At this point, the repetition of the instruction “crawl in” feels like hypnosis. In a metaphorical and literal sense, the speaker is luring their subject, their prey, into their lair. Lines 1 and 2 literally expose the powerlessness of the carnivores. It reveals that they are naturally programmed to give in to nature. Literally, one can interpret this as nature luring this carnivore into its set hibernation period, a period they cannot resist.
Metaphorically, however, this is Death, the speaker, calling its subject to eternal rest, even if Death itself does not see it as eternal. One can compare this to a mythical siren’s song, the kind that lured sailors into the water and to their death. It is the most probable reason for the title of the poem.
It is not raining inside
The closing stanza of ‘Song’ is just as enigmatic as the opening stanza. This is because of the repeating line, “You know that it is there.” This sentence appears in the first and last line; however, the speaker never clarifies what “it” is. Clearly, this is something between the speaker and their subject, an “it” only the two know about.
In addition, the repetition of this sentence tells readers that this is a strong point of seduction. Alongside other things, the speaker mentions luring the subject into their lair, such as the lack of rain and the mysterious “it” appearing twice. One can say “it” represents a deep desire the subject does not wish to share.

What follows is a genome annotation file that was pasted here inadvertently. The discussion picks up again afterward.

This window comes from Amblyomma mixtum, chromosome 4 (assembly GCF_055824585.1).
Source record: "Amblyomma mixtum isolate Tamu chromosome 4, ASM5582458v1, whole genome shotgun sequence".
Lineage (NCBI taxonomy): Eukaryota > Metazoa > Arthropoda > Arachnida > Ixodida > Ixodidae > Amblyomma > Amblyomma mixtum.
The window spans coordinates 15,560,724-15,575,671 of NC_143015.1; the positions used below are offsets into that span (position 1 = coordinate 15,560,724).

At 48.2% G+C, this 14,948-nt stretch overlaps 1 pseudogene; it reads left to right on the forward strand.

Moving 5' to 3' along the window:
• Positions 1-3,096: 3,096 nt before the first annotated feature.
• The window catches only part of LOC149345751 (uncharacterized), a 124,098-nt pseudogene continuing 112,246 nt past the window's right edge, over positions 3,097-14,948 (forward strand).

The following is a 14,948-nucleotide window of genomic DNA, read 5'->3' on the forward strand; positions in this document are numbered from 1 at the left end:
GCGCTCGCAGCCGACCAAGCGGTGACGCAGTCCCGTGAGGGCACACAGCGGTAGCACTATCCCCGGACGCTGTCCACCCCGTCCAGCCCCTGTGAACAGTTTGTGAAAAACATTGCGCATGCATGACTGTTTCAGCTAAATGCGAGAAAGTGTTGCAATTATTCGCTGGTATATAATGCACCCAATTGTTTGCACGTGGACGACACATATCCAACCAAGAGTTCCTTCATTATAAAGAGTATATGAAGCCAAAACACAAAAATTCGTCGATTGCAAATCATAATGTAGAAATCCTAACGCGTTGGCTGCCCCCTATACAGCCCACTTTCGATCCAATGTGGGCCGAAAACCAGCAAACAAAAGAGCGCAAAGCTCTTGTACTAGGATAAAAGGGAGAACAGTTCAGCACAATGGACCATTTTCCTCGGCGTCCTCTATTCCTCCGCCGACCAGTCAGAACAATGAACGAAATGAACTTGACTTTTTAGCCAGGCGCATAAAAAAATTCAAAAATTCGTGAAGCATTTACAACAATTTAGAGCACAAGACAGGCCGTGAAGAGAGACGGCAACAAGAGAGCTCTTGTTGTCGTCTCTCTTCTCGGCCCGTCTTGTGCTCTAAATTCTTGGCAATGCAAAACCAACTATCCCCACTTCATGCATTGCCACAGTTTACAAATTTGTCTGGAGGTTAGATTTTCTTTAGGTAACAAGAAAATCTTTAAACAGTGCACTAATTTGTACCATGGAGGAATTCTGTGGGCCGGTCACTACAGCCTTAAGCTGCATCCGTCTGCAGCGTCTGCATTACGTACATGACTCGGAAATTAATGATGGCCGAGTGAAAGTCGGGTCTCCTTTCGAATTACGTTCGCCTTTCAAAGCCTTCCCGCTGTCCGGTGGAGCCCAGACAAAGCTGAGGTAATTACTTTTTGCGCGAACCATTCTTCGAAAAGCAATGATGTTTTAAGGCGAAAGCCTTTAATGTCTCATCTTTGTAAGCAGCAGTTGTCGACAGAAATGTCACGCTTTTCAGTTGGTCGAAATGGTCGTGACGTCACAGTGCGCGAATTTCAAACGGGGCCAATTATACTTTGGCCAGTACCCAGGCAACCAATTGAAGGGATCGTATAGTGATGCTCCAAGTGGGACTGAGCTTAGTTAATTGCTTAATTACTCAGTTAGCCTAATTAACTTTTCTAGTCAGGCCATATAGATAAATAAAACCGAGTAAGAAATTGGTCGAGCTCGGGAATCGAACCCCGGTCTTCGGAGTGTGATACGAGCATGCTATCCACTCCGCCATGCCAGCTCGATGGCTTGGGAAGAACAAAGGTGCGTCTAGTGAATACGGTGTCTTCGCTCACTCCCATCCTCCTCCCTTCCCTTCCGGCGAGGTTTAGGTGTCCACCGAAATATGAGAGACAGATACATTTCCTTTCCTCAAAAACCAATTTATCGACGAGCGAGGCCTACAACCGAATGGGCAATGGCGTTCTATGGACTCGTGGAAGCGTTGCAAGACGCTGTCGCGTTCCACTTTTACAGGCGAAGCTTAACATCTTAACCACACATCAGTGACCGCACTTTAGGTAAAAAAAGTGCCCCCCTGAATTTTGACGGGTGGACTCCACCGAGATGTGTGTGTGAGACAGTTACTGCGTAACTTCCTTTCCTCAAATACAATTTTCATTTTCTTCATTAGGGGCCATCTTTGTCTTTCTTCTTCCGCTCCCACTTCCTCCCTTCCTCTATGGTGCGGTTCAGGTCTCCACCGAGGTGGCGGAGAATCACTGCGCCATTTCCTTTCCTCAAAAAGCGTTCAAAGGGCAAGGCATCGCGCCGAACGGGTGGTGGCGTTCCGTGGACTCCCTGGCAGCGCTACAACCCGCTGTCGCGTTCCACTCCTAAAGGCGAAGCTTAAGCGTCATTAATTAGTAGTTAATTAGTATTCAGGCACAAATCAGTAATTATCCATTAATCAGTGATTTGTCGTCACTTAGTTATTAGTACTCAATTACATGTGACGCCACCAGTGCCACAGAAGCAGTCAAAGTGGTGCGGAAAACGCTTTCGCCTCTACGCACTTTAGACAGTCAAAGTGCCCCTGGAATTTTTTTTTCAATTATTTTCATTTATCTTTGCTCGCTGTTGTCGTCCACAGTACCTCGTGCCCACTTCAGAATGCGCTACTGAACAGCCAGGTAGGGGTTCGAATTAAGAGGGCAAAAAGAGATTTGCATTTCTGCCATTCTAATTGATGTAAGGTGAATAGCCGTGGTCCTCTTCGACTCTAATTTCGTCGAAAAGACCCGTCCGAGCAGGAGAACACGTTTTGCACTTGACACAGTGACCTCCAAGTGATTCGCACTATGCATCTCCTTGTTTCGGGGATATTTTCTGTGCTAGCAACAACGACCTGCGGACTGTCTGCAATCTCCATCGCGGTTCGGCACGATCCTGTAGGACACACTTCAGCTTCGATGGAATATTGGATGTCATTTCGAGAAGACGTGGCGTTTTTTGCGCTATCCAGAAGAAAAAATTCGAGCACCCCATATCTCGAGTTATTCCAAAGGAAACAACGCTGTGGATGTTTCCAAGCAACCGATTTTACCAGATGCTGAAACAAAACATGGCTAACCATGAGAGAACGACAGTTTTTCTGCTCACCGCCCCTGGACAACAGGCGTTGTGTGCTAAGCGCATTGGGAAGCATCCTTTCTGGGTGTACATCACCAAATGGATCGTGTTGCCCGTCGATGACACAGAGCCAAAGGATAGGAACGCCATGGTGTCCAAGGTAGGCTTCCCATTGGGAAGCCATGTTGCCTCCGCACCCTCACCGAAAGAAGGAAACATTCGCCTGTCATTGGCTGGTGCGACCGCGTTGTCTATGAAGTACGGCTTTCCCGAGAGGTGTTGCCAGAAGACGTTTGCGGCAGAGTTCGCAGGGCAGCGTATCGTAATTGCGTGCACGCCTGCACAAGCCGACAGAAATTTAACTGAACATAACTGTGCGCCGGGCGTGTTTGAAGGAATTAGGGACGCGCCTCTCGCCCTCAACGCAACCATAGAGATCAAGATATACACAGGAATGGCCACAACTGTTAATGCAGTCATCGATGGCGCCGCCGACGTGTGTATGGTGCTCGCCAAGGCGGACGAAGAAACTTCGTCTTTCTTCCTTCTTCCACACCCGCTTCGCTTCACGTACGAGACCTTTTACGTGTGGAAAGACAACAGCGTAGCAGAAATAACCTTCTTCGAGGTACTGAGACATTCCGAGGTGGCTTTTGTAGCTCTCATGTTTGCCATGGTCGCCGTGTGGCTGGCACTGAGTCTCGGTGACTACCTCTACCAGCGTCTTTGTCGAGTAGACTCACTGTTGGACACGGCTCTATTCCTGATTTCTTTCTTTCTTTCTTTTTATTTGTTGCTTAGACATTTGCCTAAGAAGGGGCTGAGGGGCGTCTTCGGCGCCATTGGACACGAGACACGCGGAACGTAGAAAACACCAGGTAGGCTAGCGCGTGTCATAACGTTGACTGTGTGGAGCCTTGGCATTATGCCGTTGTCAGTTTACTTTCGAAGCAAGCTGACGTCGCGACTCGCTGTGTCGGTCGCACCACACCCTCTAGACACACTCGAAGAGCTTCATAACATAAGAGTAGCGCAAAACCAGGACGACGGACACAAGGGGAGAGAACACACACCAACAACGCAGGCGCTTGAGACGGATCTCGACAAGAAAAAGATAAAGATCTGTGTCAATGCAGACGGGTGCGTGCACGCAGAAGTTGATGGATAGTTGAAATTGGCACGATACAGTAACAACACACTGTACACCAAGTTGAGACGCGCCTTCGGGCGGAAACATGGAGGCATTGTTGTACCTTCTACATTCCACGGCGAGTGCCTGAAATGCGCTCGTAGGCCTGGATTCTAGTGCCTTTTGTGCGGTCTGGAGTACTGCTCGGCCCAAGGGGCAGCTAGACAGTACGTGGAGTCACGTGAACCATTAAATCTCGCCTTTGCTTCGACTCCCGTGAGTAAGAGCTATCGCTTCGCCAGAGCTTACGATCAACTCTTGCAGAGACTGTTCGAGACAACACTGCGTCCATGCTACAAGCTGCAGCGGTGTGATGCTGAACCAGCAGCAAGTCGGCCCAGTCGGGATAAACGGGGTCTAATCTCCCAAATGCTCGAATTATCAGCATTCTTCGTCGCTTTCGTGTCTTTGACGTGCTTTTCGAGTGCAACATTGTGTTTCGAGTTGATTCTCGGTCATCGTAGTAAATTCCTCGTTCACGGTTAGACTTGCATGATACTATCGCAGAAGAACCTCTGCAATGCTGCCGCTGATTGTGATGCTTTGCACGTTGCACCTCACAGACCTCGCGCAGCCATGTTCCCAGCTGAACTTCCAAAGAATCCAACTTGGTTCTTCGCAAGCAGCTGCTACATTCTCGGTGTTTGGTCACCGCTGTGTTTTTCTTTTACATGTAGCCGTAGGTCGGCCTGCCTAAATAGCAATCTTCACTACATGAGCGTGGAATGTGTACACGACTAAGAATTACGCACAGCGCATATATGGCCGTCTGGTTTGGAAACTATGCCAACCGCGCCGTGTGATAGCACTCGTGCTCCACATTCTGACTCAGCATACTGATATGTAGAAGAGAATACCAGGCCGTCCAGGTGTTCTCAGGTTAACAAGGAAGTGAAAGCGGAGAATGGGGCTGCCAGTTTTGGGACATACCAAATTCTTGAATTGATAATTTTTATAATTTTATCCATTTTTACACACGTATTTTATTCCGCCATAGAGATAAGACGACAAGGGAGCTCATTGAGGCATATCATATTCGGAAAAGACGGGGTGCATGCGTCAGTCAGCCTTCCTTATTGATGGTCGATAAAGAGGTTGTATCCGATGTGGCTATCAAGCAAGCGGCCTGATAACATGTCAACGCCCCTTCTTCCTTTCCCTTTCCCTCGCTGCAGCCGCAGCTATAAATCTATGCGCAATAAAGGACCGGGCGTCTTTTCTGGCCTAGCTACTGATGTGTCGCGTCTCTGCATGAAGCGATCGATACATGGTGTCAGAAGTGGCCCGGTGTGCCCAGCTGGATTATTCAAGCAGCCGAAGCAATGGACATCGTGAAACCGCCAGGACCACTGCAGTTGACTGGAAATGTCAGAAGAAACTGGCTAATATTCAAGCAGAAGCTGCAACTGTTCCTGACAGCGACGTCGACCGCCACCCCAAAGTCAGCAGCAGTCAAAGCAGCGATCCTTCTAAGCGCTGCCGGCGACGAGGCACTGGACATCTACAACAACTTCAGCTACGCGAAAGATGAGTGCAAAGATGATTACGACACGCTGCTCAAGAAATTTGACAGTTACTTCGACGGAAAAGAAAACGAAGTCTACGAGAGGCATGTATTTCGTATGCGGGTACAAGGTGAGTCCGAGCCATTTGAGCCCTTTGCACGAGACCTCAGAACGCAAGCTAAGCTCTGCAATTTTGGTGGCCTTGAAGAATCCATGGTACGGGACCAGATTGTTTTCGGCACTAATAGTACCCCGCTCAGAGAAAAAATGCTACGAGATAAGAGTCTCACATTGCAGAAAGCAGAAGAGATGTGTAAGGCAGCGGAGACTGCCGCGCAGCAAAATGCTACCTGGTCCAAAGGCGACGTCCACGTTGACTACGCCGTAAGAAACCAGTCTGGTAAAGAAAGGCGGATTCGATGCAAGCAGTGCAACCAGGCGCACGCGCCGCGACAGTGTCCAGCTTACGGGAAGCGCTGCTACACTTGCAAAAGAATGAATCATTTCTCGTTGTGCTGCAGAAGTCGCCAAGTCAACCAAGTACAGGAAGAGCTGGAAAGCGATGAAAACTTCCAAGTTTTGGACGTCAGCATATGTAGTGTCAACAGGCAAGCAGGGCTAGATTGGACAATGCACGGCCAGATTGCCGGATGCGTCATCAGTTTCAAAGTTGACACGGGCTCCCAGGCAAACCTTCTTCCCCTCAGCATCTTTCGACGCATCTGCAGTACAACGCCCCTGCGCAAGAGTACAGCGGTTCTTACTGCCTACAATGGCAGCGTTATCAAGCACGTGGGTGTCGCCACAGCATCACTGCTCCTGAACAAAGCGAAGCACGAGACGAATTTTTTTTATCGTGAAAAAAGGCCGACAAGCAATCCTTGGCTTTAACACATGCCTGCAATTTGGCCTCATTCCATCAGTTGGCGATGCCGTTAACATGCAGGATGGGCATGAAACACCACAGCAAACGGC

By not mentioning it specifically, the speaker respects the subject’s wishes but also uses it against them, especially in the metaphorical sense. In a metaphorical sense, the lack of rain represents peace, which is indisputably a good way to make the idea of death appealing.
The tone overall in ‘Song’ is sinister. One can tell from the repetition of certain instructions like “crawl in, “even the word “crawl.” The repetition is hypnotic, almost akin to a siren. The mood is somber as well, considering the heavy themes explored through a harmless natural phenomenon: hibernation.
‘Song’ was published in the 2005 poetry collection Star Dust. This collection was a National Book Award Finalist for Poetry in that same year.
Allegorical poems often use simple narratives to elaborate on broader, often philosophical, themes. It also uses extended metaphors to reveal these themes. In that sense, one can say ‘Song’ is an allegorical poem because it highlights the theme of death using a narrative of an animal being lured into its hibernation period.
If you enjoyed reading ‘Song’ by Frank Bidart, you can check out these poems:
- ‘After Death’ by Christina Rossetti: This is a Petrarchan sonnet that, ironically, elaborates on death and the afterlife.
- ‘Death Fugue’ by Paul Celan: This is a poem narrating the treatment of Jews in the concentration camps during the Nazi War. It is told from many points of view.
- ‘Natural Daintiness’ by Salman Khan: This is a poem capturing the speaker’s peaceful moment in nature.